Its stately exterior hides over a century of secrets: the building started out as a modest residence in 1810 adjacent to the Whitehaven Ferry, one of the oldest publicly run ferries in the U.S.
At the time, Whitehaven was still looking forward to its hey day of the late 1800s, when what is now a very sleepy village of some 26 homes was a vibrant riverfront community with shipyards, a canning factory, a new school and church, and several stores. It's hard to imagine now.
By the 1880s, steamboat travelers disembarking at the Whitehaven wharf created a demand for temporary lodging, and the modest two-and-a-half story residence was enlarged and converted to a hotel. An adjacent store building was moved and attached to enlarge the hotel, and the building received a mansard roof and wrap-around porch.
|Wine and cheese are served in the afternoons.|
A decade later, and wings were attached, and again two decades after that, the hotel enlarged again. Eventually, the building housed a general store, telegraph office, post office, and saloon.
|The view from the third floor balcony/roof patio.|
But as the steamboat era closed in the 1930s, Whitehaven’s waterfront industry slowed, enjoying a brief resurgence during WWI, but by the end of WWII, the village had became a backwater, and the hotel once again became a private residence.
Vacant between 1982 and 1994, several well-meaning but misguided attempts to restore the building after decades of neglect did even more damage, and it was on the verge of demolition, but several preservationists rescued the building, and returned the Whitehaven Hotel to its glory and it re-opened in 1997 as a bed and breakfast inn.
|The parlor is the oldest part of the inn.|
There is so much to do for those staying at the bed and breakfast inn, without getting into your vehicle. The roads nearby the inn are flat and very uncrowded, inviting cyclists to venture out to explore the salt flats across the river (simply take the free ferry ride over) or the marshes and farmland on the same side of the river as the inn.
There's an interesting bike ride route: the Ferry to Ferry Ride, about 25 miles long.
|Geese on the Wicomico River.|
There's also kayaking along the Wicomico River itself (ask the innkeeper about the tides), but even with the tides, if you hug the shore and venture up into the inlets or creeks feeding the river, you'll find plenty of interesting scenery for a hours of happy paddling.
For dinner, just three miles away, there's the Red Roost and when the weather is lovely, the Bull-Lips Dock Bar and Grill, right on the banks of the Wicomico River, where you can watch the water flow by to the sounds of local bands, sipping an Orange Crush.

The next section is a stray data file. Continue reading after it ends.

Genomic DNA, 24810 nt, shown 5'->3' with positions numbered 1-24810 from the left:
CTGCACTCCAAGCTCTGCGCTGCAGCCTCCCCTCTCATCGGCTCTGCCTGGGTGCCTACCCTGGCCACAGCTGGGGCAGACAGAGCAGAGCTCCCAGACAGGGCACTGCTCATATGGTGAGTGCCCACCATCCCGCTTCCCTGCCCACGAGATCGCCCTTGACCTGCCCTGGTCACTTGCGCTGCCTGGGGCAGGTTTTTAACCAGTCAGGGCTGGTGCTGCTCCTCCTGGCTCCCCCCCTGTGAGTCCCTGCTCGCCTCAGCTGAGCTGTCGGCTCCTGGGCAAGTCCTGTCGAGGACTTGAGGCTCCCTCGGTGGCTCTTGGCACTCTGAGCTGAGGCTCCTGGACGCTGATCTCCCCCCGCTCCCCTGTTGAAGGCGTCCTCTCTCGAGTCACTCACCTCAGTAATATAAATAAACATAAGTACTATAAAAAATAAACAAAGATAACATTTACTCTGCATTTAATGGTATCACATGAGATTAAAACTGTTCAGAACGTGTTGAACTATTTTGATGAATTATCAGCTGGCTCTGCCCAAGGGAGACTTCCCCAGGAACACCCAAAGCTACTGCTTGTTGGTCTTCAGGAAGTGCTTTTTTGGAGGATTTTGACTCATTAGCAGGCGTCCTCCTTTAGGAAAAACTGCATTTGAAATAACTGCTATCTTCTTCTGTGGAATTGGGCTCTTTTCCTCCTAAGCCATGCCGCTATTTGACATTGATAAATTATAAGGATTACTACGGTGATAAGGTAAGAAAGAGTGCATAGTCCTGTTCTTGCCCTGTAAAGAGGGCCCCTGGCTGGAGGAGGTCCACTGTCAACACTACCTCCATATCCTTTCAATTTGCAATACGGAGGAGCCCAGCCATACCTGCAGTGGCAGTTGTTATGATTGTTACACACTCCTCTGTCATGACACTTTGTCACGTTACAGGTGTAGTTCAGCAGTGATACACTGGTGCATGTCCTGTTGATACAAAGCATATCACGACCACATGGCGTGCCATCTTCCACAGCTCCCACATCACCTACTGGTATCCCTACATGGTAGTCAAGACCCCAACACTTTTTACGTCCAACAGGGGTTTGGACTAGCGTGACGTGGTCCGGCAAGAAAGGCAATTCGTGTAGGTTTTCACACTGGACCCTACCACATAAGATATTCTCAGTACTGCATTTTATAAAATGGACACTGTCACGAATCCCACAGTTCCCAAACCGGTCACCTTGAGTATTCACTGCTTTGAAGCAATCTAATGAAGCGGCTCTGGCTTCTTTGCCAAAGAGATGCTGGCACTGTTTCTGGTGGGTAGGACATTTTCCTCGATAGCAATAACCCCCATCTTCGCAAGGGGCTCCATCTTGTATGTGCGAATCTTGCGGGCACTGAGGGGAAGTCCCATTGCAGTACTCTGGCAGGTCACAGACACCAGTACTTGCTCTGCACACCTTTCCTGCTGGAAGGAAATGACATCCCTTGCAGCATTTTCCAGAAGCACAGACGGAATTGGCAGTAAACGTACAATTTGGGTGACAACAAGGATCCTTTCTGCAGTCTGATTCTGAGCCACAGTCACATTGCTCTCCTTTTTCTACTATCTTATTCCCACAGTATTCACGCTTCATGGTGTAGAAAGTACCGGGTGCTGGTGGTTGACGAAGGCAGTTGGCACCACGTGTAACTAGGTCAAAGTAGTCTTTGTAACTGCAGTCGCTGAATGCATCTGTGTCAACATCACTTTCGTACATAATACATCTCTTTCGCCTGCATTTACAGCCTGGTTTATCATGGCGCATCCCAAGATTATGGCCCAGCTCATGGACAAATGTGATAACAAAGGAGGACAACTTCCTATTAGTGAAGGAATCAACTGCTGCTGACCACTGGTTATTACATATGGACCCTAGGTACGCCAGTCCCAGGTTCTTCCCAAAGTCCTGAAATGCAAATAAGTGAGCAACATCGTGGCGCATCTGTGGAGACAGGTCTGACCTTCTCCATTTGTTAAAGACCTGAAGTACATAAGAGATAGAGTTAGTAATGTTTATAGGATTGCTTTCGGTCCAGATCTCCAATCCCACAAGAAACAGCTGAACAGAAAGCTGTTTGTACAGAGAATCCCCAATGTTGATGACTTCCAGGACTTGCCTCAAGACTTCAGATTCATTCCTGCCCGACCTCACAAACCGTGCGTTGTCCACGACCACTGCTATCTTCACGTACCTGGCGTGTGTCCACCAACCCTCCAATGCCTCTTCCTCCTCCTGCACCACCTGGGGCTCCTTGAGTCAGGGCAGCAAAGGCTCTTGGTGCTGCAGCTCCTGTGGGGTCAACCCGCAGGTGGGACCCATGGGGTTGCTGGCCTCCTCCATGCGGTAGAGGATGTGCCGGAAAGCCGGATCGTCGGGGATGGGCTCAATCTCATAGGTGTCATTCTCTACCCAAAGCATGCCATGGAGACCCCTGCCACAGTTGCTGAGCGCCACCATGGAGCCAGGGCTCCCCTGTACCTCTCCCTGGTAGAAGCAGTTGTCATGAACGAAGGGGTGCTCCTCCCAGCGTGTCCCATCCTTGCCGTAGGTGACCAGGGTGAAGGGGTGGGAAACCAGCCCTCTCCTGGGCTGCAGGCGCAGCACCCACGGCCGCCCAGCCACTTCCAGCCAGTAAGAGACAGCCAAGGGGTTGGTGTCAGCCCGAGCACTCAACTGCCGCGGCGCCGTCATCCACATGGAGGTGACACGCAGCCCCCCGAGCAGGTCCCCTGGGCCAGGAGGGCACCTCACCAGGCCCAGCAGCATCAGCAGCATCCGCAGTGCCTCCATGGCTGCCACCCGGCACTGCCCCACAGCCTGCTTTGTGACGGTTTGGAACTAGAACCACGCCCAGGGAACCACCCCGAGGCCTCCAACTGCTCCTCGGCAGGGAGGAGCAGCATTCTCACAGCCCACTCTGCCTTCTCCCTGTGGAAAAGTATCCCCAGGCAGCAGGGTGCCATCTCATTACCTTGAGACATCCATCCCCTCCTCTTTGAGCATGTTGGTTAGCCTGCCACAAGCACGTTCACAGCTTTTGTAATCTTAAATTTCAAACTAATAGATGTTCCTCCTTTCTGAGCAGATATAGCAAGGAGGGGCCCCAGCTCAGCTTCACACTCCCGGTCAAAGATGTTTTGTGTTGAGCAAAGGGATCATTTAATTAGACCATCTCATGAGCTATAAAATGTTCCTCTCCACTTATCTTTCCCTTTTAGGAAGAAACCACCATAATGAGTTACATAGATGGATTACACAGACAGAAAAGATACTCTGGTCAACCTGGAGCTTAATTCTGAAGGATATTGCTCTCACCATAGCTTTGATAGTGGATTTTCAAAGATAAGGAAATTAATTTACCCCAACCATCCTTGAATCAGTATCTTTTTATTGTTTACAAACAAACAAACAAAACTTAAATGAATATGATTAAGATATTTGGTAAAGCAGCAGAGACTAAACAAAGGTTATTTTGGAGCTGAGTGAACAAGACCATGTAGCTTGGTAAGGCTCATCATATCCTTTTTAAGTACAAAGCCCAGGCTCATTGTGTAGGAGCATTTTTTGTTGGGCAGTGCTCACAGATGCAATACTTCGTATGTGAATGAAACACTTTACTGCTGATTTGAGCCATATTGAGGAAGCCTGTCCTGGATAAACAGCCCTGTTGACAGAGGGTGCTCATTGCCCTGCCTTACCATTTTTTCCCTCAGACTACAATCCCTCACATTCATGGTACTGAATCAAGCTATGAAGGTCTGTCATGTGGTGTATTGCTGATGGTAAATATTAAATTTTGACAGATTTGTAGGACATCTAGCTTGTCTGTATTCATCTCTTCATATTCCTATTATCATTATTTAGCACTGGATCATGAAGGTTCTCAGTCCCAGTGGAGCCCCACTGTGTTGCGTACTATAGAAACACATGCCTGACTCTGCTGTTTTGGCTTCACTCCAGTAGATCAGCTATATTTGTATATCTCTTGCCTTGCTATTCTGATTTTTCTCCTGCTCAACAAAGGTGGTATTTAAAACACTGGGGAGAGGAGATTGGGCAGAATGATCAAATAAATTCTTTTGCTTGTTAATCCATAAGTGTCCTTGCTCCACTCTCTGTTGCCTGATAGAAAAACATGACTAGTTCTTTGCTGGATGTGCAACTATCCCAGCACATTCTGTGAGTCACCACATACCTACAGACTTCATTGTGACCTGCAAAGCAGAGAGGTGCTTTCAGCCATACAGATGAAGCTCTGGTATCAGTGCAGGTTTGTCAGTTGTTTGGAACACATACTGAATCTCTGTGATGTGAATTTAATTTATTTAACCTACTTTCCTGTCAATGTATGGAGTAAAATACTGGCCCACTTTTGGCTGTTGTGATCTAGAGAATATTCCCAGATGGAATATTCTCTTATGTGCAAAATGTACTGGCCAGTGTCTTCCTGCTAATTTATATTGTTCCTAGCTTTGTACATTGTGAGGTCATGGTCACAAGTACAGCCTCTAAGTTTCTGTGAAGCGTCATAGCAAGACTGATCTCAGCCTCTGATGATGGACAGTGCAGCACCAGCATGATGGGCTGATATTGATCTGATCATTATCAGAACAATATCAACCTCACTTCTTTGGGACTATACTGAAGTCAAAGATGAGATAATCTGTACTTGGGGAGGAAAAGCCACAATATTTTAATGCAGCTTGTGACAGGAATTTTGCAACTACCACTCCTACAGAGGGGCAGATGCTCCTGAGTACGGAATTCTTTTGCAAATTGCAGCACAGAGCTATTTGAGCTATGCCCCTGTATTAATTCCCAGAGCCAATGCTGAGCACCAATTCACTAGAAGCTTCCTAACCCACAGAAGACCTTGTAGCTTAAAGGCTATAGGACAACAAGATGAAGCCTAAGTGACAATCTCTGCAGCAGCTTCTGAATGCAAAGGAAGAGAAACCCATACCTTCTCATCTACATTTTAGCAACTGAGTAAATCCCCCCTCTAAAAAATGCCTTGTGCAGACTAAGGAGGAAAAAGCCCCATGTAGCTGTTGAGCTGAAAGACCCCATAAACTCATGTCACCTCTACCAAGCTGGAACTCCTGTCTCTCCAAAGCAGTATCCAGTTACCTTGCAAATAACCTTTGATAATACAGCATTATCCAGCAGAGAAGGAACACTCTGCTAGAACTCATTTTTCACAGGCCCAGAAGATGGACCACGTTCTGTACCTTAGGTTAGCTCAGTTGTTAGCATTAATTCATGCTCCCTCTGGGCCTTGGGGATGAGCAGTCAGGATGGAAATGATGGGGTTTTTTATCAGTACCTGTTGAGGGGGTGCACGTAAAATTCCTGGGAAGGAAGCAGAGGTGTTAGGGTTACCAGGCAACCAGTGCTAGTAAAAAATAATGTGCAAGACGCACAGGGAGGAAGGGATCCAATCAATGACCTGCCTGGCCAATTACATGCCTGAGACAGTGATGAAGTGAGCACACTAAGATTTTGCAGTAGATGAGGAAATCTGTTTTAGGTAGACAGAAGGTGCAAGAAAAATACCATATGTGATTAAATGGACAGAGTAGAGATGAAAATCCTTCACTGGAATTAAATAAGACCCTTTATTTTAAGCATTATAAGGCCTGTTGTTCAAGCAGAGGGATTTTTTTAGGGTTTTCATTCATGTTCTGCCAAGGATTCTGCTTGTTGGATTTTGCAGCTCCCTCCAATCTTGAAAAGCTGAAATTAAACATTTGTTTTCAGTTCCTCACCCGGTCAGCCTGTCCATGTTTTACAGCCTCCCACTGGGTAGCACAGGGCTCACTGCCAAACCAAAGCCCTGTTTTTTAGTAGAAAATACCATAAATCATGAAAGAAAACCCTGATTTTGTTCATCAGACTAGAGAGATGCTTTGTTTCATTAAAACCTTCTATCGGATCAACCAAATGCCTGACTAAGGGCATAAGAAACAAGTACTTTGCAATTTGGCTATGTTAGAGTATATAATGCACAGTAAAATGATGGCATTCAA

|On a beautiful evening, the fire-pit is lit and the chairs inviting at Bull-Lips Dock Bar.|
Oh, and have I mentioned it's haunted? <squeals with delight> We weren't in this lovely Victorian bed and breakfast inn five minutes before we learned that it might be haunted. The innkeeper recounted numerous experiences, including hearing a child laugh, hand-prints on a bed she'd just made, and other ghostly high-jinks that seemed to indicate a young prankster of a ghost. She recounted the story of a young girl drowning in the waters nearby (the inn is almost completely surrounded by water, as a marshy creek flows behind the inn's back parking lots).
|One of the two beds in "Rob's Room"|
I had my pendulum in my camera bag, from a previous ghost hunting experience, so we decided to have a mini-ghost hunt in our room. Through a question and answer session, the pendulum indicated we were chatting with a 13-year-old girl, who was not alone -- there also was another female spirit who was unfriendly to the 13-year-old spirit but liked the visitors to the inn.
The young spirit -- or possibly the older female one -- indicated she was waiting, not for her parents or siblings, but for a young man, who had NOT gone away because of a war but possibly died in a boating or fishing boat accident. When we tried to figure out the ghost's name, the pendulum spelled out "me."
But what's even odder, is that my friend recounted feeling someone play with her hair during the night. We stayed in "Rob's Room" with its two single beds in opposite corners. I slept soundly and oblivious in my corner!
Gourmet breakfasts are served in the dining room each morning. We delighted in the Dutch baby pancake covered with sauteed peaches, served alongside scrambled eggs and bacon.
Innkeeper Cindy happily shared her recipe for the Dutch baby with us!
1 cup milk (2% or whole)
1 tsp lemon extract
1 cup all-purpose flour
3/4 cup (1/2 stick) butter
Preheat oven to 425 degrees F. Mix eggs in blender at high speed for 1 minute. Slowly add milk and lemon extract. Slowly add flowur (one tablespoon at a time). Let rest for 1 to 2 minutes. Add butter in 7-inch pie plate or cast iron skillet and heat in oven until butter melts. Pour egg mixture into the pie plate or skillet and bake 20 - 25 minutes. Baby should puff and turn golden brown. 4 servings.
Getting there: 2685 Whitehaven Rd, Quantico, MD 21856